• will enroll in a a minimum of twelve (12) semester hours in the fall and spring semesters or a minimum of six (6) credit hours during the summer session.

Full-time employees, including lecturers, are not eligible for this waiver.

Process to request a waiver: Students should contact the Graduate Studies Program Coordinator as soon as possible if they intend to request a BoT. Afterwards, they will need to fill out the request form, which asks the following basic information:

  • Term/Year requesting a BoT waiver
  • Name
  • Program (English studies, Creative Writing, English Education)
  • Status (PhD or MA, full time or part time)
  • Primary faculty advisor
  • Courses you intend to take during the BoT waiver semester (with credit hours)
  • Circumstances that necessitate a BoT waiver

Deadline: After speaking with the Graduate Studies Program Coordinator, you must submit the request form by noon (12 pm) on the Friday before the last day of instruction in the term preceding the one for which you are applying.

Summer 2018: April 27, 2018 at 12:00 pm
Fall 2018: August 3, 2018 at 12:00 pm
Spring 2019: November 30, 2018 at 12:00 pm

Covered fees & charges: BoT waivers cover the following charges:

  • full tuition, including differential, if any
  • service fee
  • health service fee
  • Academic Facilities Maintenance Fund Assessment (AFMFA)
  • Library and Information Technology Assessment (LITA)
  • $100 toward the cost of university health insurance (CampusCare) if the student is enrolled. The entire $100 is paid in the first semester that the student is enrolled in CampusCare, usually the Fall.

BOT waivers do not cover the following charges: general fee; CTA transportation fee; student-to-student fee; or the remainder of the cost of health insurance after the $100 payment.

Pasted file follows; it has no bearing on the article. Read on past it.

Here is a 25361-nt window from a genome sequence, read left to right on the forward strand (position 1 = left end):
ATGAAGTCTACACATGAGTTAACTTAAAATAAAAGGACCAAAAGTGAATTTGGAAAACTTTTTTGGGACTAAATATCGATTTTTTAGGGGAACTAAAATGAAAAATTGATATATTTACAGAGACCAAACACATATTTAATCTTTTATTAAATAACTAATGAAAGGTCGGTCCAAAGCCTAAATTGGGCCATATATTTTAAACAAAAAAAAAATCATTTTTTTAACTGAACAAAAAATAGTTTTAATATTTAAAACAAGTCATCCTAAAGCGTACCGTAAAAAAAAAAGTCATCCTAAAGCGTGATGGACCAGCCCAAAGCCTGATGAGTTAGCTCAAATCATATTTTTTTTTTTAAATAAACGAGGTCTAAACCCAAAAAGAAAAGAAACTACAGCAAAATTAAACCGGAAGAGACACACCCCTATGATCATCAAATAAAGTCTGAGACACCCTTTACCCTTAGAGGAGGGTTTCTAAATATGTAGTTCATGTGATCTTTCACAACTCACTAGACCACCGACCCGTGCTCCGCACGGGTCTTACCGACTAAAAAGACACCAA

Questions? Direct questions about the BoT waiver to the Graduate Studies Program Coordinator, Vicki Bolf (vicbolf@uic.edu).

This page is intended to assist current doctoral students find the necessary funding to travel to conferences and scholarly events.

There are three travel awards for the PhD students:

(1) The LAS PhD Student Travel Award – Up to $500, supplemented by Department funds. This award is processed by the Department twice a year. You should begin by filling out the intent form by the deadline for that term. Once notified of approval by the DGS, you should then fill out the application form, get your advisor’s signature, and turn it in to the DGS Office to be signed. The DGS will pass the form on to the department’s business manager, Amy Liu, for processing.

LAS funds will only go to those presenting at a conference; departmental funds may go to those attending conferences and symposia or visiting archives. Half of each year’s funds will be allocated to each period. The hierarchy for deciding how to allocate funds is as follows:

  1. students presenting at national conferences
  2. students presenting at regional conferences
  3. students presenting at local conferences
  4. students accepted to seminars (such as those at Cornell’s School of Criticism & Theory or Breadloaf)*
  5. students conducting archival research

To ensure equitable distribution among all grads, students may not receive the LAS PhD Student Travel Award more than two (2) times over the course of their graduate career.

(2) The Graduate Student Presenter Awards are intended to help graduate students defray costs associated with presenting research at scholarly meetings or conferences, (e.g., registration and/or travel expenses).

(3) The Graduate Student Council Travel Award. The UIC Graduate Student Council Travel Award is available to students actively participating in academic or professional meetings. To eligible applicants, the GSC gives awards of up to $275, which may be used for reimbursement of transportation, lodging, registration, and meal costs.

Students working on the dissertation who would like to pursue fellowships and grants should consult the University of Illinois’ Fellowship Finder and get in touch with the DGS.